Apple Watch Series 7 also has a built-in ECG (electrocardiogram) to detect a dangerously high or low heart rate, irregular heart rhythm (arrhythmias) and a blood oxygen monitor (pulse oximeter) to assess the amount of oxygen carried in the body by sending light into your wrist.
If you prefer talking with a person in the event of a fall, TELUS Health Companion (from $49/month) includes a GPS + Cellular version of Apple Watch SE for this monthly price.
This service gives you access to live emergency operators through your cellular version of Apple Watch, 24/7, whether you’re home or not. Speaking of two-way voice, you can also take calls and texts through your wrist even if your smartphone isn’t nearby. It’s also water-resistant, so you take a shower with it, where falls may be more likely.
With consent, cameras are an affordable and simple way to keep a virtual eye on loved ones living alone.
Many seniors have regular meals with friends and family over a video chat — ideal for companionship as we head into colder months, plus we’re not quite out of the pandemic yet.
And, unlike a phone call, when you check in on a family member you can see how they look and what the condition of their living space is.
Whether it’s a webcam or any other indoor two-way camera, these are easy to set up and use, and are quite affordable. For example, from Canada’s Lorex, the 2K Indoor Wi-Fi Security Camera is only $50 and doesn’t require a monthly subscription. Features include local storage (to archive video conversations), a wide 125-degree field of view and person detection, so you can be notified via the free Lorex app on a smartphone whenever a relative or friend sits down to chat. You simply need to join the camera to your Wi-Fi to get going.
If you own one of the latest iPads — specifically, the iPad (9th generation), iPad mini 6 (2021), or iPad Pro (2021) — Apple now has a feature called Center Stage, used during video calls (FaceTime, Zoom, whatever) that allows you to go hands-free and multitask during a video call because it’ll track you and keep you centred in the frame the entire time. Similar to what Facebook Portal and some Amazon Echo smart displays offer, this Apple technology uses the front 12-megapixel ultra-wide TrueDepth camera on compatible iPads, along with machine learning, to recognize you and keep you centred. If someone joins you, the camera zooms out to fit you both in the frame.
Finally, Best Buy Canada has rolled out its Assured Living platform, as part of Best Buy Health, which includes cameras and — with one of its offerings — activity-based sensors around the home that can discretely reassure remote caregivers that those living alone are doing fine.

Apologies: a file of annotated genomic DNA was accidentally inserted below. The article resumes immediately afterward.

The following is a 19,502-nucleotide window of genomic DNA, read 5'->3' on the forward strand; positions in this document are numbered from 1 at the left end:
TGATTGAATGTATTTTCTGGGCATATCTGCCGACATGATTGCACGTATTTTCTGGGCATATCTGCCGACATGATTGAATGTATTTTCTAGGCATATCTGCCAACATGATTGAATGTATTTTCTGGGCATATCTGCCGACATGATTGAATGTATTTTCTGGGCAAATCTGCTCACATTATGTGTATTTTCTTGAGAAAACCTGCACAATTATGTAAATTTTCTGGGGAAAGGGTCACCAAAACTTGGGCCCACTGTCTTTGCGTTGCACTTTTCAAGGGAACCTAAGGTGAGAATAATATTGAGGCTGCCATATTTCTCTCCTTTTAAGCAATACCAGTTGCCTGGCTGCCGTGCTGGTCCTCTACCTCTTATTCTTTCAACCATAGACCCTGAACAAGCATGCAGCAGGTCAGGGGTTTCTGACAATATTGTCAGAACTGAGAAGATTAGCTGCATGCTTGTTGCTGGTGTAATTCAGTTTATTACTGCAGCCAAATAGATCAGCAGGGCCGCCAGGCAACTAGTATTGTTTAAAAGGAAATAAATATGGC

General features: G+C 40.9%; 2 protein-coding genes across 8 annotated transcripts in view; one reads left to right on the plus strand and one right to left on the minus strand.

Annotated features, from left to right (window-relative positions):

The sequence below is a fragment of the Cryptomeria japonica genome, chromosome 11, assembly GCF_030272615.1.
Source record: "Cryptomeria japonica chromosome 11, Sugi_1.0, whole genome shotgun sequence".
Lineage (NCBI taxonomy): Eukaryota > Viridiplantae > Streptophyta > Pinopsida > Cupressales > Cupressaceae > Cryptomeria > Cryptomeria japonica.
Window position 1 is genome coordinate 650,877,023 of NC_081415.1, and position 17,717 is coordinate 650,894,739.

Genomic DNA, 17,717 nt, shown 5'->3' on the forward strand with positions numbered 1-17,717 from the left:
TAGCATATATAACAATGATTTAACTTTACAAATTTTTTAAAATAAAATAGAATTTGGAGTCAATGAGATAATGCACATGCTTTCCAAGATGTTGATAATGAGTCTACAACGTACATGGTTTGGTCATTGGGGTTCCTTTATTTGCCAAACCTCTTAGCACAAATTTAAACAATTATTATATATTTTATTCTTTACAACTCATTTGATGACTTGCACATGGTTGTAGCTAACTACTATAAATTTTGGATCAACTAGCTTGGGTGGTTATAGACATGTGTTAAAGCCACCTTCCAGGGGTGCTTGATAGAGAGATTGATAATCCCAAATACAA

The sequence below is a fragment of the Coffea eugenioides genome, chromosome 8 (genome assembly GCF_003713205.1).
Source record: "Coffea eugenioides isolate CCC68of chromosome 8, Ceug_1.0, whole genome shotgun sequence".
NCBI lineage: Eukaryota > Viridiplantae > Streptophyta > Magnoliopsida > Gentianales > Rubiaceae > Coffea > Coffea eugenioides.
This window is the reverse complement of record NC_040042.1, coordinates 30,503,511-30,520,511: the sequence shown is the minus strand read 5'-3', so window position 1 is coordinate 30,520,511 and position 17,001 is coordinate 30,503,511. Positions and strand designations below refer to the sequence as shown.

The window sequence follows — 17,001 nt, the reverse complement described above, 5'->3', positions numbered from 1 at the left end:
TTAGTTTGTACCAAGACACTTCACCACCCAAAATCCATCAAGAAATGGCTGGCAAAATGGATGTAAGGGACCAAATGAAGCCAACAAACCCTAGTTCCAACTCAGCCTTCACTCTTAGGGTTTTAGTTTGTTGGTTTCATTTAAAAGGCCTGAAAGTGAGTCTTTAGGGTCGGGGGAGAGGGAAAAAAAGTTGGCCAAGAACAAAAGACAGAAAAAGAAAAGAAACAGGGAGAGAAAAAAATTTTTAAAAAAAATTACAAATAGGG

The Wellcam package, for example, includes a video feed (with two-way voice), which loved ones can see on an app, and be notified of unexpected movement. The camera offers a wide 180-degree lens, with zoom features, and Full HD (1080p) resolution. Costs start at $350 per Wellcam camera, and expandable to up to four cameras, plus a monthly fee of $11 on a no-term commitment. You can install the camera yourself or use Best Buy’s Geek Squad, for $100.
The beefier Wellness Monitoring package, on the other hand, includes a Wellness camera but also sensors placed throughout the home. A smartphone app gives insight on details like activity levels and sleeping patterns. You’ll receive automatic real-time alerts triggered by inactivity or unexpected activity patterns. For example, you can be notified if a sensor is triggered, like on a front door or by the fridge or medicine cabinet, or if a sensor is not triggered (if it’s unusual for your loved ones not to leave the bedroom by, say, 9 a.m., for instance).
This package includes one control panel (Wi-Fi and cellular connected), three door/window sensors, one motion sensor and one bed sensor. Fees are $80/month (with a minimum six-month commitment) but includes the camera and robust technical support. Professional installation (Geek Squad) costs $200.
All prices listed are as of the time of publication. Please note that Zoomer contributors and editors have carefully curated these products to help you find the perfect gift. In certain instances, we may earn a small commission on products you buy by clicking on the links provided.